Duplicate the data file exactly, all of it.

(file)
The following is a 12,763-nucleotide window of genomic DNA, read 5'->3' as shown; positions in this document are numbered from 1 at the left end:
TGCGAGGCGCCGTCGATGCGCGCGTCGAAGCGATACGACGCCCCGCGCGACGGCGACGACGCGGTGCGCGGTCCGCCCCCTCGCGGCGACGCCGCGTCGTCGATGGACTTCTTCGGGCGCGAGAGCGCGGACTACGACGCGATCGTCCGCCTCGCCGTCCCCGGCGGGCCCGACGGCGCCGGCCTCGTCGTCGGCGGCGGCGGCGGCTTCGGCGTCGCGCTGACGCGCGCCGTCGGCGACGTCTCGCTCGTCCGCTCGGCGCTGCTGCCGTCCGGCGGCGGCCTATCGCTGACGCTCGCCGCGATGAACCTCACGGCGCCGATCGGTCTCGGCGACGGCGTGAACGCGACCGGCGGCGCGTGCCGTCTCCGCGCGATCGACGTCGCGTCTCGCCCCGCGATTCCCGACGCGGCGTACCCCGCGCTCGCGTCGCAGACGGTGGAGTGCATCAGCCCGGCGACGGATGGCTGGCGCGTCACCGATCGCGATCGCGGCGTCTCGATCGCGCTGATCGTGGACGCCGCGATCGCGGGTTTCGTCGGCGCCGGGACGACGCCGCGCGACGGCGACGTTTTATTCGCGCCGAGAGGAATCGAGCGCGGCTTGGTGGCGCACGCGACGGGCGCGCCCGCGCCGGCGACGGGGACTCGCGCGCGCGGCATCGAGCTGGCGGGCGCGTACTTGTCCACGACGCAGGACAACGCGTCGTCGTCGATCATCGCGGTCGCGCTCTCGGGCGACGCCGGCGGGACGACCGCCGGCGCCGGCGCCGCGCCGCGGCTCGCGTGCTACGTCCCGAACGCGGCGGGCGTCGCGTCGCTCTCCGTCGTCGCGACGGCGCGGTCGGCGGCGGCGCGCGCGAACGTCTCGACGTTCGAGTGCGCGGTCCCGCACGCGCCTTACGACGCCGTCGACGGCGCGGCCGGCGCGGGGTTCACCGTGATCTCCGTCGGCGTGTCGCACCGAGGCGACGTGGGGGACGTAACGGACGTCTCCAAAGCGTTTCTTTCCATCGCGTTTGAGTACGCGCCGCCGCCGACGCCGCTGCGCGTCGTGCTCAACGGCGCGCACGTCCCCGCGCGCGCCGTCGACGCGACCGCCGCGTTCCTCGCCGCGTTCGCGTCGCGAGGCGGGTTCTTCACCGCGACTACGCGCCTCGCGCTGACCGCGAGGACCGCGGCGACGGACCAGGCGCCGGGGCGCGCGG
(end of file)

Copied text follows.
The following is a 12,763-nucleotide window of genomic DNA, read 5'->3' as shown; positions in this document are numbered from 1 at the left end:
TGCGAGGCGCCGTCGATGCGCGCGTCGAAGCGATACGACGCCCCGCGCGACGGCGACGACGCGGTGCGCGGTCCGCCCCCTCGCGGCGACGCCGCGTCGTCGATGGACTTCTTCGGGCGCGAGAGCGCGGACTACGACGCGATCGTCCGCCTCGCCGTCCCCGGCGGGCCCGACGGCGCCGGCCTCGTCGTCGGCGGCGGCGGCGGCTTCGGCGTCGCGCTGACGCGCGCCGTCGGCGACGTCTCGCTCGTCCGCTCGGCGCTGCTGCCGTCCGGCGGCGGCCTATCGCTGACGCTCGCCGCGATGAACCTCACGGCGCCGATCGGTCTCGGCGACGGCGTGAACGCGACCGGCGGCGCGTGCCGTCTCCGCGCGATCGACGTCGCGTCTCGCCCCGCGATTCCCGACGCGGCGTACCCCGCGCTCGCGTCGCAGACGGTGGAGTGCATCAGCCCGGCGACGGATGGCTGGCGCGTCACCGATCGCGATCGCGGCGTCTCGATCGCGCTGATCGTGGACGCCGCGATCGCGGGTTTCGTCGGCGCCGGGACGACGCCGCGCGACGGCGACGTTTTATTCGCGCCGAGAGGAATCGAGCGCGGCTTGGTGGCGCACGCGACGGGCGCGCCCGCGCCGGCGACGGGGACTCGCGCGCGCGGCATCGAGCTGGCGGGCGCGTACTTGTCCACGACGCAGGACAACGCGTCGTCGTCGATCATCGCGGTCGCGCTCTCGGGCGACGCCGGCGGGACGACCGCCGGCGCCGGCGCCGCGCCGCGGCTCGCGTGCTACGTCCCGAACGCGGCGGGCGTCGCGTCGCTCTCCGTCGTCGCGACGGCGCGGTCGGCGGCGGCGCGCGCGAACGTCTCGACGTTCGAGTGCGCGGTCCCGCACGCGCCTTACGACGCCGTCGACGGCGCGGCCGGCGCGGGGTTCACCGTGATCTCCGTCGGCGTGTCGCACCGAGGCGACGTGGGGGACGTAACGGACGTCTCCAAAGCGTTTCTTTCCATCGCGTTTGAGTACGCGCCGCCGCCGACGCCGCTGCGCGTCGTGCTCAACGGCGCGCACGTCCCCGCGCGCGCCGTCGACGCGACCGCCGCGTTCCTCGCCGCGTTCGCGTCGCGAGGCGGGTTCTTCACCGCGACTACGCGCCTCGCGCTGACCGCGAGGACCGCGGCGACGGACCAGGCGCCGGGGCGCGCGG